Riding home from a Gravemaker show in Tacoma the other night, Paul DC and I had some great chats. We swapped stories about when we were kids, we talked about the stupid things we did and the troubles we got into, and we shared different experiences about growing up in a mid 90’s hardcore scene.
I kind of wish we had a tape recorder rolling, because I think alot of great stories and thoughts came out of that half-hour car ride.
We talked about how hardcore now, is something that is so easy to get into and to be a part of with this modern communication age of the internet and smart-phones… We talked about how, when we stumbled into this scene there weren’t message boards, or band Myspaces, or even cell-phones. If you wanted to find out about new bands you would comb through distro lists, highlighting in VERY or LUMBERJACK, descriptions of bands that you might want to check out. Or you would buy a CD based on the fact that the singer of a band you liked wore their shirt in the layout of their record.
If you got the record and you hated it? Too bad, either you would force yourself to like it, or you could try to sell it to a second hand store for about five percent of what you paid for it.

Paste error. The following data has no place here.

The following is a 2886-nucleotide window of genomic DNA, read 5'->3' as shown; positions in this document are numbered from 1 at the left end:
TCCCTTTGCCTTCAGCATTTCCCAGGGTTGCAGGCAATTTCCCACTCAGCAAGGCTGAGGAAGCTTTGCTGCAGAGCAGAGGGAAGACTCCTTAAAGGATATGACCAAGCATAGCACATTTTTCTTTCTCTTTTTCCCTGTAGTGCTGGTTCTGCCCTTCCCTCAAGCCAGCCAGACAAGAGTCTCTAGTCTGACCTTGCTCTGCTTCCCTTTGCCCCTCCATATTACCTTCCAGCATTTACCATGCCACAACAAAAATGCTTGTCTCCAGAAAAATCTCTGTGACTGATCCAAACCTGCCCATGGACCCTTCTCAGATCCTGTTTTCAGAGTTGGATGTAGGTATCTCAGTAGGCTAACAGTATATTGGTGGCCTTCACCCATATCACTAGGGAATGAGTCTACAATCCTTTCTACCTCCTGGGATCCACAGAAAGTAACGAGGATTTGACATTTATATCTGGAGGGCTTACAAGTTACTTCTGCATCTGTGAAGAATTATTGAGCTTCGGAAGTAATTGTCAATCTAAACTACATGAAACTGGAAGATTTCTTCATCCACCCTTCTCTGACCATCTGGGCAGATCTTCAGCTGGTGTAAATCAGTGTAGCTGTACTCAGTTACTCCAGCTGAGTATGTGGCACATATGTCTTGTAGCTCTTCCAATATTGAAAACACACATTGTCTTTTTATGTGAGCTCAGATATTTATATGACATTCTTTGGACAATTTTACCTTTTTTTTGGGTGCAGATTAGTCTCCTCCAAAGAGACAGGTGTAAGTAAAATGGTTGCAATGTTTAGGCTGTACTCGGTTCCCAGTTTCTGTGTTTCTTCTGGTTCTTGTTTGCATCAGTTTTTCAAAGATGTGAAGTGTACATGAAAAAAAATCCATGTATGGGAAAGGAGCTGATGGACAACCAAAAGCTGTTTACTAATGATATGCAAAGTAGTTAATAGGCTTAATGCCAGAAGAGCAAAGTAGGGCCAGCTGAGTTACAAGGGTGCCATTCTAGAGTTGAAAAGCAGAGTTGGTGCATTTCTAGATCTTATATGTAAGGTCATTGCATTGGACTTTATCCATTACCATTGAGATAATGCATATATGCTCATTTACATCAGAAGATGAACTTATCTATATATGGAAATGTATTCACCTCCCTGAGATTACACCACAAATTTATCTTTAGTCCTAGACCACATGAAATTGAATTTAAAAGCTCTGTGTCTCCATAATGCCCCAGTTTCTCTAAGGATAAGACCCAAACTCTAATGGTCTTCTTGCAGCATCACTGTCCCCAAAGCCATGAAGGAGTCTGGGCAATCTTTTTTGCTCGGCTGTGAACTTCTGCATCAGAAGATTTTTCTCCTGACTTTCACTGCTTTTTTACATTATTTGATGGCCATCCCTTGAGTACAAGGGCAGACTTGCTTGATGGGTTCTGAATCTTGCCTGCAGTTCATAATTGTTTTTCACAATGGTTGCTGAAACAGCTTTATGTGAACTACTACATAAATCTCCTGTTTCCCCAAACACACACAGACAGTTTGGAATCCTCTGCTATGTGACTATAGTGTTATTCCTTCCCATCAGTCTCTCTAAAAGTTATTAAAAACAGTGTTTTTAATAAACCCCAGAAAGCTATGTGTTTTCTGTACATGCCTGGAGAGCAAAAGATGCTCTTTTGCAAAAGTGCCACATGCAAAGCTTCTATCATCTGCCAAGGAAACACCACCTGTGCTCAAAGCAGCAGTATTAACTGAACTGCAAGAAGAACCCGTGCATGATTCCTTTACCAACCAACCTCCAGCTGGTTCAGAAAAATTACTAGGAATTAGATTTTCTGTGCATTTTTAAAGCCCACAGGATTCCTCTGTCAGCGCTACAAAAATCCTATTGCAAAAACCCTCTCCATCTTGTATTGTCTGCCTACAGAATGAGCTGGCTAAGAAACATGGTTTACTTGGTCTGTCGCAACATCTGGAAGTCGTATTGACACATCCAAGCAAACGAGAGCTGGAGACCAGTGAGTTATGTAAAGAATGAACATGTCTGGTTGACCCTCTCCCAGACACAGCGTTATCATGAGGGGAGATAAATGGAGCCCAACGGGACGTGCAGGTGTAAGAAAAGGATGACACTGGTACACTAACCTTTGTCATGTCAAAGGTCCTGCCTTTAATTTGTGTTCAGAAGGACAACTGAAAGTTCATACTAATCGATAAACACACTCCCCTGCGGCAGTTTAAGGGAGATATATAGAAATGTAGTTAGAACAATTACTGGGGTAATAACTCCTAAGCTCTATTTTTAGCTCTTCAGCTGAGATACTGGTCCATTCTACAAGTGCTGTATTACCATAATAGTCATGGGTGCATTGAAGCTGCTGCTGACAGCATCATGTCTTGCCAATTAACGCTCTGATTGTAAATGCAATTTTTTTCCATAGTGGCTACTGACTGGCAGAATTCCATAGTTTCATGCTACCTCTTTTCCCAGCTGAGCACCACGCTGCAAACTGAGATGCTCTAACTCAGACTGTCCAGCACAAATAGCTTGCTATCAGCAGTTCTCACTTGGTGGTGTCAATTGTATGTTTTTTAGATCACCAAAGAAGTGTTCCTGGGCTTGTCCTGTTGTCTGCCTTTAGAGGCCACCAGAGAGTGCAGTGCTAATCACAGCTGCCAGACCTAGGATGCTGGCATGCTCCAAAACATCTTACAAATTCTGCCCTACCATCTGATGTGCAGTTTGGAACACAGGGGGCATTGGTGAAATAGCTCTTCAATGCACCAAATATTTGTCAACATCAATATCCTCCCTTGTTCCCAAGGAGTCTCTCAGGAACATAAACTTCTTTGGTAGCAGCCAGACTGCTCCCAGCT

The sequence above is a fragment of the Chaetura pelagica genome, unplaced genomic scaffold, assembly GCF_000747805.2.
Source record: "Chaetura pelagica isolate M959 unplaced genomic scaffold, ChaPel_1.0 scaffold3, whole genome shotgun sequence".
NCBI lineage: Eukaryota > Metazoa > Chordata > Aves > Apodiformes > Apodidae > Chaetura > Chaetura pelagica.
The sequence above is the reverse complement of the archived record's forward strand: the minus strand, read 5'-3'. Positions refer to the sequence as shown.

Another problem for seekers of the core was there were certain records that you, as a hxc kid had absolutely no access to. If you wanted to listen to the Antidote record in 1994, you couldn’t go to iTunes or Soulseek and download it, and you couldn’t buy it on Ebay. Either you paid big bucks for the 7″ you were lucky enough to come across in a record store, or you had a friend dub you a copy, of their copy, of someone else’s copy.
I’m not trying to be one of those “I walked 30 miles to school, uphill, both ways” kind of guys… I’m just saying, things are alot easier now than they were even five years ago. There were many before me, that had it even harder. I, for example, have never had to book a tour by writing letters and licking postage stamps. I was lucky enough to be able to make contacts through Yahoo and AOL hardcore chatrooms to book the first Champion West Coast tour. Still, by the time Champion broke up four years ago, we had never toured with a GPS.
The point of this all, is that this is a new era for hardcore, but getting involved and taking ownership of your scene is just as important today as it was when Brotherhood wrote the lyrics to “Get Involved”.
There are lots of advantages to hardcore being so accessible and easy to navigate, but there are also disadvantages when kids take hardcore for granted. This isn’t just another style of music. It’s a community and a lifestyle. The fact that hardcore is easier to get into, shouldn’t cheapen what this is about.
I guess this Blog is my effort to make sure I am not taking it for granted, and an opportunity to share some experiences with anyone who cares to listen… Seekers of the core.